BEIJING (LA Times) — Tibetans greeted the opening of the 18th Communist Party Congress with fiery protests as a record number committed public self-immolations to mark their opposition to Chinese rule.
Over the last 48 hours, at least five Tibetans, possibly six, were reported to have set themselves on fire in western China. Most of them were teenagers.
Up to 6,000 people demonstrated against China on Thursday afternoon in Tongren, a monastery town in Qinghai province, following two self-immolations — that of a 23-year-old woman on Wednesday and a young former monk on Thursday, exile groups reported.
“The situation there is very tense as Chinese armed forces have placed severe restrictions on movement in the town and are now closing in on the protesters,” a member of the Tibetan parliament in exile told the Tibetan news service, Phayul.
“We have heard that 2,000 to 6,000 people demonstrated, which are plausible numbers given that there have been protests of that size before,” said Harriet Beaumont, a spokeswoman for the London-based Free Tibet.
She said that the protests were in reaction to the stifling Chinese security measures, the presence of troops, intimidating footage on television and harsh sentences doled out to anybody involved in a protest or even telling people outside about protests.
“Tibetans were also aware of the approach of the congress and that might be a factor in the serious escalation in the last few days,” Beaumont said.
Wednesday was the deadliest single day since Tibetans began setting themselves on fire last year. Three were teenaged monks, ages 15 to 16, from a small monastery located on the outskirts of Aba, the Sichuan province county where the immolations began. They lighted themselves on fire simultaneously outside the gates of the town’s public security bureau, chanting “freedom for Tibet” and calling for the return of the exiled Dalai Lama.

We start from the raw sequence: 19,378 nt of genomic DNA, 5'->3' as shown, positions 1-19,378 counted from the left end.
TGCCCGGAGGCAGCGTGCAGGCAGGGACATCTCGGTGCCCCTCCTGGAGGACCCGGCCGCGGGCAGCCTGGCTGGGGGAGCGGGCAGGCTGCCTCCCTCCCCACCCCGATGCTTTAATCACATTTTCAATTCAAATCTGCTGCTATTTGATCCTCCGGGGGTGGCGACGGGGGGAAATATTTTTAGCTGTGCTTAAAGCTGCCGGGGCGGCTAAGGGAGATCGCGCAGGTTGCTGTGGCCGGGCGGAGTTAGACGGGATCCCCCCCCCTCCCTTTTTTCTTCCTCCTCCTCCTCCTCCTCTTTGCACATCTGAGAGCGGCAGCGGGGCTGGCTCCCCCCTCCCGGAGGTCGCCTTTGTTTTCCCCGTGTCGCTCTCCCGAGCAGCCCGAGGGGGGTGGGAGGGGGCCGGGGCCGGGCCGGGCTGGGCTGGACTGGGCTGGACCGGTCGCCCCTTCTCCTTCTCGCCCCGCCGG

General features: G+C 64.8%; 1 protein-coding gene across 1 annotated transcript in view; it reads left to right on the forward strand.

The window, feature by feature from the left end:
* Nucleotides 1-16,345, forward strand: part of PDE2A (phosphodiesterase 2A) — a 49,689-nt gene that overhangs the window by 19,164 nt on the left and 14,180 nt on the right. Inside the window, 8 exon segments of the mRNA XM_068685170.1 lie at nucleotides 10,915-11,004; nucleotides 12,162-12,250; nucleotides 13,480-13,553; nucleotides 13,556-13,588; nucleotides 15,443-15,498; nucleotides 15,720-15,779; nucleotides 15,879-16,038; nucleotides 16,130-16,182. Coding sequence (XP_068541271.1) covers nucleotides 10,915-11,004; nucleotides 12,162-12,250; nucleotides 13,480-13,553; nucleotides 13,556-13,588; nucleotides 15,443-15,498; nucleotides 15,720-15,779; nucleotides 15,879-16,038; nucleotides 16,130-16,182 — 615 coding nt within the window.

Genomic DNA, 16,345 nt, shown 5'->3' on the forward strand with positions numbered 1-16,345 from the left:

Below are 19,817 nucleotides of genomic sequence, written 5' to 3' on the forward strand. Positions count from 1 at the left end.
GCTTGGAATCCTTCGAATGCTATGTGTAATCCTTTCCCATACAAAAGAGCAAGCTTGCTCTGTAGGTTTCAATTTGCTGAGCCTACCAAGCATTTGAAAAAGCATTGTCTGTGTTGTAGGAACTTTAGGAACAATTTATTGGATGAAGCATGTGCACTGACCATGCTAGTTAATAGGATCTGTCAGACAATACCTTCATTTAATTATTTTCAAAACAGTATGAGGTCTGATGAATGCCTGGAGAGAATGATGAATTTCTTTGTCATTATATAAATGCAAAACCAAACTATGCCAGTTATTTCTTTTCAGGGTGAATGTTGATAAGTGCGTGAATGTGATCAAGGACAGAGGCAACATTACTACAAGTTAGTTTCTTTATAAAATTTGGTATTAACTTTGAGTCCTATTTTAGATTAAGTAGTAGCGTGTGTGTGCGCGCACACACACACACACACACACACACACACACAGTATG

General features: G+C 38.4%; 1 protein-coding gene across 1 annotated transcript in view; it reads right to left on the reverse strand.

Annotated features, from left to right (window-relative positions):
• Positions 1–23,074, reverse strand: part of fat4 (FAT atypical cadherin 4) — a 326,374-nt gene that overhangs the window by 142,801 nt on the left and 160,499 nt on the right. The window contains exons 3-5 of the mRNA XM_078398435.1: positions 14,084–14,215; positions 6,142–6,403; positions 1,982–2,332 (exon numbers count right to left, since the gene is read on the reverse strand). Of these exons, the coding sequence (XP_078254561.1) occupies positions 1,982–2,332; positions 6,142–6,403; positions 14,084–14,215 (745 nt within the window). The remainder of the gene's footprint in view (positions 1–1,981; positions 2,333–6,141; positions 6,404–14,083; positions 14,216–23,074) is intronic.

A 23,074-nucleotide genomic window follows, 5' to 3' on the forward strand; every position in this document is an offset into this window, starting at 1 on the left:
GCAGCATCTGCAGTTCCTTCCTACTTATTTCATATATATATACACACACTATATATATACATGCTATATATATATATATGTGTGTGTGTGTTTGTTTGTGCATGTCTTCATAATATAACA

Few details were available about another self-immolation reported to have taken place Wednesday in Driru county inside what is called the Tibetan Autonomous Region.
Until recently, self-immolation had been unheard of among Tibetan Buddhists who believe suicide destroys not only the body, but the chance of being reincarnated as a human being.
“People are really desperate. They feel there is no exit,” said Tenzin Losel, a Tibetan businessman living in Dharamsala, India, where the Tibetan government in exile is based. “Whenever they try to speak up or make demands, it is met with a brutal crackdown by the Chinese government.”
The 18th Party Congress, which opened Thursday, is the showpiece political event for the Chinese Communist Party as it transitions into a new generation of leadership, and security has been heightened throughout China.
In his opening speech in Beijing Great Hall of the People, President Hu Jintao didn’t address the Tibetan situation, although he referred repeatedly to the need for social harmony.
“Social harmony is an inherent attribute of socialism with Chinese characteristics,” Hu said.
One of the Communist Party’s hand-picked Tibetan delegates to the congress appeared flustered when journalists asked about the immolations. “Can I not answer that question?” she begged in response.
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